You need no introduction from me, given the long history of Madame Tussauds all over the world. Cavort with personalities of the past and current celebrities in a wax-filled selfie heaven.
- A mix of national and international icons
- Tourists and locals both get value
- Surrounded by an entertainment park
- Book Madame Tussauds entrance tickets* online
- See also:
Beethoven to Beyoncé
(Press photo © Madame Tussauds Wien)
Various information displays (in English, too), interactive screens, and similar round out the Madame Tussauds experience, but I imagine what any visitor really wants to know is just who you can meet and grab a photograph with.
Fortunately, Vienna offers rich territory for an attraction like this, given that many local celebrities also serve as international celebrities. Think Mozart or Sigmund Freud.
So if you’re concerned only locals would recognise the figures within, then fear not. The Vienna Madame Tussauds does a nice job of catering to all-comers. Yes, some figures you may not recognise, but most you will.
To the details…
You pass through various themed areas, such as sport, entertainment, World War II, and politics. Figures of the past rub shoulders with those of the present.
I found Mandela and Marx close enough to swap stories. And the British Queen’s audience included the likes of Barack Obama, Gandhi, and Angela Merkel.
Talking queens, right at the start you could take a photograph of yourself enjoying a tête-à-tête with Marie Antoinette of France or Empress Maria Theresa of Austria (actually mother and daughter!).
(Chris Hemsworth is a recent addition to the collection; press photo © Georg Aufreiter / Madame Tussauds Wien)
The settings obviously make for memorable photos. Options on my visit included:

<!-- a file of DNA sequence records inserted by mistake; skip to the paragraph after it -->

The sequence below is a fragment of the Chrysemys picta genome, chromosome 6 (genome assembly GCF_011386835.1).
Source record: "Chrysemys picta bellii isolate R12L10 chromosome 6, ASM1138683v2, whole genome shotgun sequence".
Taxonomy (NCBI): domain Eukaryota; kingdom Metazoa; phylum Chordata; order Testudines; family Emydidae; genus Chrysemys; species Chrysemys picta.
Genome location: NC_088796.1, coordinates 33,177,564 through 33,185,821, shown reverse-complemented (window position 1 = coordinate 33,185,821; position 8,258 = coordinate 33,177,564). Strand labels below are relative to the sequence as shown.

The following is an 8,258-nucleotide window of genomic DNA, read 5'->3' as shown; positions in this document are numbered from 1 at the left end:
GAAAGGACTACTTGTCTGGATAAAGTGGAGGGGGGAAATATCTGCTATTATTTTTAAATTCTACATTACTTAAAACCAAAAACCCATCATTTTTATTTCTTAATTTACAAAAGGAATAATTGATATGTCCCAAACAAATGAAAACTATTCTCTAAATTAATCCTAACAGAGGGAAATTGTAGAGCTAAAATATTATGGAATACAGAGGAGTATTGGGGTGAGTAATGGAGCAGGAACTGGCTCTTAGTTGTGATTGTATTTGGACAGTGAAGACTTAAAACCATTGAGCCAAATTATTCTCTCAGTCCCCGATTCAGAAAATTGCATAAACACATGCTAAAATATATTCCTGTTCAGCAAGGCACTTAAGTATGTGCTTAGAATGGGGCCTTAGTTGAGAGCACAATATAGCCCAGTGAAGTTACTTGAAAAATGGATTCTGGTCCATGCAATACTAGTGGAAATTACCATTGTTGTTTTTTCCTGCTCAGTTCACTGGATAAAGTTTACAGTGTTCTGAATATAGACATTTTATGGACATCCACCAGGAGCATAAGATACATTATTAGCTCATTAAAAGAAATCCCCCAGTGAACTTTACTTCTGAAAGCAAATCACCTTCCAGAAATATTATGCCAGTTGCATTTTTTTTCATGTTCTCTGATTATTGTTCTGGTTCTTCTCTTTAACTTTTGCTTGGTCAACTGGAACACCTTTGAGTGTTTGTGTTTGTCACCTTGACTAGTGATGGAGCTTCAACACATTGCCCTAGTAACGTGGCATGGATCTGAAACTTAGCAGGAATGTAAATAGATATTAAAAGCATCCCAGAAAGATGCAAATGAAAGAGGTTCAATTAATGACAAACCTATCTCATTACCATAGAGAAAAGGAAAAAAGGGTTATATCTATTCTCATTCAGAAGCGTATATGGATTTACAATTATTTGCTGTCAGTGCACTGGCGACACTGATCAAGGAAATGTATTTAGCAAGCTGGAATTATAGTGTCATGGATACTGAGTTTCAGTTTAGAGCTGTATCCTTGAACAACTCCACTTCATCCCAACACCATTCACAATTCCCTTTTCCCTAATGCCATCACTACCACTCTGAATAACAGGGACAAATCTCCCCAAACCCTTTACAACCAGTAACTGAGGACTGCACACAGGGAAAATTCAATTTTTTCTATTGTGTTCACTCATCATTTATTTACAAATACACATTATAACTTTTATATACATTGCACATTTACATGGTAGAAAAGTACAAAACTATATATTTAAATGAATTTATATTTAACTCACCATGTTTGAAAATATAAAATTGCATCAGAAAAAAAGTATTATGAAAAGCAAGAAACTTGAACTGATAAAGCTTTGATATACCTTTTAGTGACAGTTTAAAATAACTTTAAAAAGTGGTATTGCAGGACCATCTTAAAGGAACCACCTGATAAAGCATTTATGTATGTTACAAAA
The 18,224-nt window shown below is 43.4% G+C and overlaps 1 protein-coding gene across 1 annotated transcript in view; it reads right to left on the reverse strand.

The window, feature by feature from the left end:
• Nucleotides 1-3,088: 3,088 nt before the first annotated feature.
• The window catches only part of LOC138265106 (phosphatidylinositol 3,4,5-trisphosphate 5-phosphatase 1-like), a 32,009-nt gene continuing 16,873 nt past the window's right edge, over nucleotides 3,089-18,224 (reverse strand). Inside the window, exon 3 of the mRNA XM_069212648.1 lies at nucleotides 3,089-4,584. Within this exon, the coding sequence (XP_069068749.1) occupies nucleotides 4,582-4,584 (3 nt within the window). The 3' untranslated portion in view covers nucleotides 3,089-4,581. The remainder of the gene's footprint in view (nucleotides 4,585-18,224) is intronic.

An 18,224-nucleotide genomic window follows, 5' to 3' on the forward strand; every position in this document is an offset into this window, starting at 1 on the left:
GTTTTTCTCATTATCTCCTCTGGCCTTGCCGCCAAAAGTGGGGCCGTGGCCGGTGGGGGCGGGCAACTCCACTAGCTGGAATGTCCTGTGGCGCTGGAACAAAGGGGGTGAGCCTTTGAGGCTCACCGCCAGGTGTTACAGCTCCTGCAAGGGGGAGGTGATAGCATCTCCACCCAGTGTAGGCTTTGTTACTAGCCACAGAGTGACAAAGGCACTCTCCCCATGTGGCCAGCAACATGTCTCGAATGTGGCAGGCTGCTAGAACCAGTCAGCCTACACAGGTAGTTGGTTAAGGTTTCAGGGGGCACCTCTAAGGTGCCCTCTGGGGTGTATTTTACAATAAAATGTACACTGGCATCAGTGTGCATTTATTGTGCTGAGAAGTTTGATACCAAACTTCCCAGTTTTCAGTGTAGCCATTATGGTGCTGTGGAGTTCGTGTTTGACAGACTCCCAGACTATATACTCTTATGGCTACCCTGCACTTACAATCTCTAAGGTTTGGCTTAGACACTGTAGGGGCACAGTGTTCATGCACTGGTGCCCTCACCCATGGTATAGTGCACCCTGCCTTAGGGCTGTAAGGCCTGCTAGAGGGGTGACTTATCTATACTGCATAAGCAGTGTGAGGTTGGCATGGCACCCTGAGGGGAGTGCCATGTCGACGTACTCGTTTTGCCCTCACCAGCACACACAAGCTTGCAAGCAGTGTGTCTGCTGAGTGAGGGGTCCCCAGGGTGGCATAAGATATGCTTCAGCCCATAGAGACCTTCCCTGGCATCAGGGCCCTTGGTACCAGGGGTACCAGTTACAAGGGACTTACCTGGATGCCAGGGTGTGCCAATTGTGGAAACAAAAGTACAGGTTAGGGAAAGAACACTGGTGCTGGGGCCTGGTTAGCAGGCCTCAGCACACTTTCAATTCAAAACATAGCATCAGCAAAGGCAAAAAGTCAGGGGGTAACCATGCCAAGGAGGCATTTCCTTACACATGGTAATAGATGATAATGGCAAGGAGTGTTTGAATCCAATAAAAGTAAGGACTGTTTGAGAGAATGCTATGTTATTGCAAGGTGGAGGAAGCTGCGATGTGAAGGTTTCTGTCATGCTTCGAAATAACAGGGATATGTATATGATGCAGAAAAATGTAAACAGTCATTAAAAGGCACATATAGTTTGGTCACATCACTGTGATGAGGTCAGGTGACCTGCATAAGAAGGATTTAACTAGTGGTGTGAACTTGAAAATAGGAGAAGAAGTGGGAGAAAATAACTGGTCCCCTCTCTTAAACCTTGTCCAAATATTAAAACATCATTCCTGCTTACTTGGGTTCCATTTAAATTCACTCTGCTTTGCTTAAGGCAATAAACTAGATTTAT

Reclining on a couch while Sigmund Freud took notes about your childhood.
Or accompanying Schubert on the piano.
Or reminding the world that the hills are alive with the sound of music in the company of Julie Andrews with an Alpine background.
Or solving equations with Einstein.
And much more, including a handful of interactive experiences such as a VR ski jump or a VR ride in a 1976 Mercedes 200 (W123) through an alpine landscape.
The music and entertainment sections, particularly, offer plenty of iconic fun.
Alongside classical music greats like Haydn, Beethoven, and Strauss (this is Vienna, after all), I shared a tune with Madonna, Freddy Mercury, Taylor Swift and Beyoncé. And shared anecdotes with Benedict Cumberbatch and Sandra Bullock.
(Recent additions to Madame Tussauds Vienna include Arnold Schwarznegger, Zendaya and Chris Hemsworth.)
I particularly enjoyed sitting for a cup of coffee with my historical crush, the great Audrey Hepburn, who (sadly if all too predictably) proved remarkably disinterested in my attempts to make conversation.
The final part of Madame Tussauds focused on Vienna’s most famous imperial pair (Empress Elisabeth and Emperor Franz Joseph), with a chance to dress up and experience more detailed displays than for other personalities.
(Press photo © Madame Tussauds Wien / Christoph Kleinsasser)
Will you come away with a detailed understanding of the geopolitical impact of the Habsburg empire and the role of Haydn in developing the Viennese classical music tradition? No.
Will you have a bunch of photos to bring smiles to the faces of friends and family? Yes.
Tickets & visitor tips
Tickets are available direct of from various online sources.
(Booking service provided by Tiqets.com*, who I am an affiliate of)
A free one-time visit is also possible using the Vienna All-Inclusive Pass (my review) from Go City.
If you’re visiting Arnold, Wolfgang and their colleagues, then you’ll also find yourself at the edge of the Prater: a huge entertainment and park complex just to the east of the city centre.
Madame Tussauds sits on the entrance square, with neighbours that include the famous Riesenrad giant Ferris wheel.
Wander further into the complex for hi-tech thrills and traditional fairground fun: rollercoasters, dodgems, high-speed rides, arcades, tower carousels, and more.
For those escaping the adrenalin rush, the Prater also has long walks through meadows and light woodland, as well as several decent restaurants.
How to get to Madame Tussauds
The Riesenrad dominates the skyline from afar and that’s what you head for from the Praterstern station that feeds people through into the main entrance to the Prater.
Subway/tram: Take the U1 or U2 subway to reach Praterstern or tram lines O or 5. Both subway lines leave from the city centre.
Address: Riesenradplatz, 1020 Vienna | Website